Many centers for eating disorders that once placed their emphasis on the adolescent female patient are now developing programs specifically for adult women. The University of California has several in-patient programs for adults.
According to the Columbia Daily Tribune, “Renfrew [Center] created separate therapy sessions for women over 35 after they went from constituting 10 percent of in-patients in 2001 to 17 percent two years later.”
The reason for the change makes sense to any adult woman as the Tribune states, “Therapists recognized that in mixed-age groups, the older women remained silent, tried to 'mother' the younger women or said midlife issues were not being addressed.”
And there are innovative programs being worked on as I write. Amy Novotney, of Monitor, a publication of the American Psychological Association, reports on just a few in the April 2009 edition.
Novotney describes a University of North Carolina at Chapel Hill program headed by psychologist Cynthia Bulik, Ph.D. She writes, “Bulik in collaboration with researchers at the University of Pittsburgh Medical Center, is conducting a novel clinical trial to compare the efficacy and cost-effectiveness of an online cognitive behavioral therapy augmented with therapist-moderated, weekly online chat session -- Bulik hopes the online program proves effective so it could help those in rural areas who suffer from the [eating] disorder.”
UNC also has plans, Novotney writes, “… to test a couples-based anorexia treatment ... Twenty-four couples are taking part in the year-long clinical trial comparing the UCAN—Uniting Couples in the treatment of Anorexia Nervosa intervention to traditional family supportive therapy.”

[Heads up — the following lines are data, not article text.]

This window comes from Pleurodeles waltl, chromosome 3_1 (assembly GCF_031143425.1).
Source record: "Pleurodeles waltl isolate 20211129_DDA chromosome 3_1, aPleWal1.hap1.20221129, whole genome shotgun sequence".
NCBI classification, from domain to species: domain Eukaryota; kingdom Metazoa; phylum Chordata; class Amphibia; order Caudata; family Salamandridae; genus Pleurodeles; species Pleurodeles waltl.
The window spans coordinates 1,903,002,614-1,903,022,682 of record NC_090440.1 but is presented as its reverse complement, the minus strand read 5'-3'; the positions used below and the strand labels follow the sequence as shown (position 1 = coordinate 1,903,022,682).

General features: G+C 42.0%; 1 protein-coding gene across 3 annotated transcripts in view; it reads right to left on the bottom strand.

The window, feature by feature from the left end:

According to Novotney, author and psychologist Dr. Margo Maine “…is also working with older adult women with eating disorders. Most of these women feel shame about their disorder, she says, thinking that they should have outgrown such 'teenage' problems. Through individual therapy, Maine helps validate their experiences as women by discussing the many cultural and societal pressures women face in terms of perfectionism and weight and shape."
Through individual therapy, Maine helps validate their experiences as women by discussing the many cultural and societal pressures women face in terms of perfectionism and weight and shape. “This is the forgotten story in eating disorders," Maine says.
Another innovative program in Minnesota, reported by Columbia Tribune, is called the Anna Westin House. Staff writer Darlene Prois writes, “One unusual aspect of the program is that it incorporates traditional Western practices with Eastern alternative medicine. Those include art and dance therapy, massage, aromatherapy and spiritual practices.”
Kitty Westin, founder of the Westin House, said, “We wanted to use some of the Eastern methods of healing because eating disorders have a huge anxiety component and a lot of the Eastern approaches address that really well.”
These are just a few of the programs I found that dealt with adult anorexia. And I’m sure with the new understanding that eating disorders affect older women, coupled with the latest research into the biological component of eating disorders, that soon effective treatments will be available for all who suffer from them.
"Older women fight eating disorders Patients seek out help in middle age." Columbia Daily Tribune. Columbia Daily Tribune MO. 2006. HighBeam Research. 5 Jan. 2010 .
"The house where hope lives; The Anna Westin House opened in Chaska last week, becoming Minnesota's first residential treatment center for women with eating disorders. The renovated twin town home is dedicated to Anna, who committed suicide three years ago at age 21.(NEWS)." Star Tribune (Minneapolis, MN). Star Tribune Co. 2003. HighBeam Research. 5 Jan. 2010 .